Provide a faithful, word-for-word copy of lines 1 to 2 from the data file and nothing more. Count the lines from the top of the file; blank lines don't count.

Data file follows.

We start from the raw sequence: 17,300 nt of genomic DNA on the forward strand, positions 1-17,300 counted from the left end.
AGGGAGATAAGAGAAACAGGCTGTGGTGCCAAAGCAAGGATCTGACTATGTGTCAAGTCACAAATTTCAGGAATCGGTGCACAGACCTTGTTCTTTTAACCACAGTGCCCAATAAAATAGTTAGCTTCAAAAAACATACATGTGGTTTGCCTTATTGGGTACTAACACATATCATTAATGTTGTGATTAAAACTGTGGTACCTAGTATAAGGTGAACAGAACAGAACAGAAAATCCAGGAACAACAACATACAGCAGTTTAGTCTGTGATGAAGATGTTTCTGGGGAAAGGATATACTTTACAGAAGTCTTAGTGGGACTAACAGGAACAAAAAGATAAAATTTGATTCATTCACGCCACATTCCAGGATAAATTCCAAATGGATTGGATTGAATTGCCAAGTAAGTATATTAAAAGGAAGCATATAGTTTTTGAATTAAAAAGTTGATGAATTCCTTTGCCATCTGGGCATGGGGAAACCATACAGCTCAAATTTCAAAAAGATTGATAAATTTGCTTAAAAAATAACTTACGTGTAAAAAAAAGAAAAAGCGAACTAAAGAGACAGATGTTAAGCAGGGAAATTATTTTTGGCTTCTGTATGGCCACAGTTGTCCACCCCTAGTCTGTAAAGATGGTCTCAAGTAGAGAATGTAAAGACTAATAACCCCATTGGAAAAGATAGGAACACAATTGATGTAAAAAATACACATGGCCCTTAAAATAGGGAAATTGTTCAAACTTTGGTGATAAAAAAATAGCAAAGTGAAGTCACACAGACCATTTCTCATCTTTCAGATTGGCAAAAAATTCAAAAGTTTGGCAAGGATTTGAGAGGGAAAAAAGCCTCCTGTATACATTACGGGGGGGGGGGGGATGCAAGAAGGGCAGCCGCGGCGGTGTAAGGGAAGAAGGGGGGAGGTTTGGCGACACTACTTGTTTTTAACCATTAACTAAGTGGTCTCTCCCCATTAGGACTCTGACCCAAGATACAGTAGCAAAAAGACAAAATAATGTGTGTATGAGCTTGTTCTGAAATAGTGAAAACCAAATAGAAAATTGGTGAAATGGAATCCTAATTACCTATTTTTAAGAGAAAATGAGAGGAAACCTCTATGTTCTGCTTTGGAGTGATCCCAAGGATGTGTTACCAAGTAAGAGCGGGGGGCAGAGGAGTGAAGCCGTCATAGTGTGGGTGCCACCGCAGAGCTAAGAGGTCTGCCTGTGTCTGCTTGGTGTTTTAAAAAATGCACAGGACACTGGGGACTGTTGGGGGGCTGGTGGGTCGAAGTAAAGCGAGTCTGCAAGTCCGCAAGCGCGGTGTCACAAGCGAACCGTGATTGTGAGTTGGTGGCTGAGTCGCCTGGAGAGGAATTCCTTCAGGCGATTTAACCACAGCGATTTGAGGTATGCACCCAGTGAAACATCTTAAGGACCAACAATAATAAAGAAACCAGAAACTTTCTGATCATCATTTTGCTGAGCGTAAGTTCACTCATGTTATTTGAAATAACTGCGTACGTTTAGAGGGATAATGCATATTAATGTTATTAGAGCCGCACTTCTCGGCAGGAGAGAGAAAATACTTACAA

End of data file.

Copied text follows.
We start from the raw sequence: 17,300 nt of genomic DNA on the forward strand, positions 1-17,300 counted from the left end.
AGGGAGATAAGAGAAACAGGCTGTGGTGCCAAAGCAAGGATCTGACTATGTGTCAAGTCACAAATTTCAGGAATCGGTGCACAGACCTTGTTCTTTTAACCACAGTGCCCAATAAAATAGTTAGCTTCAAAAAACATACATGTGGTTTGCCTTATTGGGTACTAACACATATCATTAATGTTGTGATTAAAACTGTGGTACCTAGTATAAGGTGAACAGAACAGAACAGAAAATCCAGGAACAACAACATACAGCAGTTTAGTCTGTGATGAAGATGTTTCTGGGGAAAGGATATACTTTACAGAAGTCTTAGTGGGACTAACAGGAACAAAAAGATAAAATTTGATTCATTCACGCCACATTCCAGGATAAATTCCAAATGGATTGGATTGAATTGCCAAGTAAGTATATTAAAAGGAAGCATATAGTTTTTGAATTAAAAAGTTGATGAATTCCTTTGCCATCTGGGCATGGGGAAACCATACAGCTCAAATTTCAAAAAGATTGATAAATTTGCTTAAAAAATAACTTACGTGTAAAAAAAAGAAAAAGCGAACTAAAGAGACAGATGTTAAGCAGGGAAATTATTTTTGGCTTCTGTATGGCCACAGTTGTCCACCCCTAGTCTGTAAAGATGGTCTCAAGTAGAGAATGTAAAGACTAATAACCCCATTGGAAAAGATAGGAACACAATTGATGTAAAAAATACACATGGCCCTTAAAATAGGGAAATTGTTCAAACTTTGGTGATAAAAAAATAGCAAAGTGAAGTCACACAGACCATTTCTCATCTTTCAGATTGGCAAAAAATTCAAAAGTTTGGCAAGGATTTGAGAGGGAAAAAAGCCTCCTGTATACATTACGGGGGGGGGGGGGATGCAAGAAGGGCAGCCGCGGCGGTGTAAGGGAAGAAGGGGGGAGGTTTGGCGACACTACTTGTTTTTAACCATTAACTAAGTGGTCTCTCCCCATTAGGACTCTGACCCAAGATACAGTAGCAAAAAGACAAAATAATGTGTGTATGAGCTTGTTCTGAAATAGTGAAAACCAAATAGAAAATTGGTGAAATGGAATCCTAATTACCTATTTTTAAGAGAAAATGAGAGGAAACCTCTATGTTCTGCTTTGGAGTGATCCCAAGGATGTGTTACCAAGTAAGAGCGGGGGGCAGAGGAGTGAAGCCGTCATAGTGTGGGTGCCACCGCAGAGCTAAGAGGTCTGCCTGTGTCTGCTTGGTGTTTTAAAAAATGCACAGGACACTGGGGACTGTTGGGGGGCTGGTGGGTCGAAGTAAAGCGAGTCTGCAAGTCCGCAAGCGCGGTGTCACAAGCGAACCGTGATTGTGAGTTGGTGGCTGAGTCGCCTGGAGAGGAATTCCTTCAGGCGATTTAACCACAGCGATTTGAGGTATGCACCCAGTGAAACATCTTAAGGACCAACAATAATAAAGAAACCAGAAACTTTCTGATCATCATTTTGCTGAGCGTAAGTTCACTCATGTTATTTGAAATAACTGCGTACGTTTAGAGGGATAATGCATATTAATGTTATTAGAGCCGCACTTCTCGGCAGGAGAGAGAAAATACTTACAA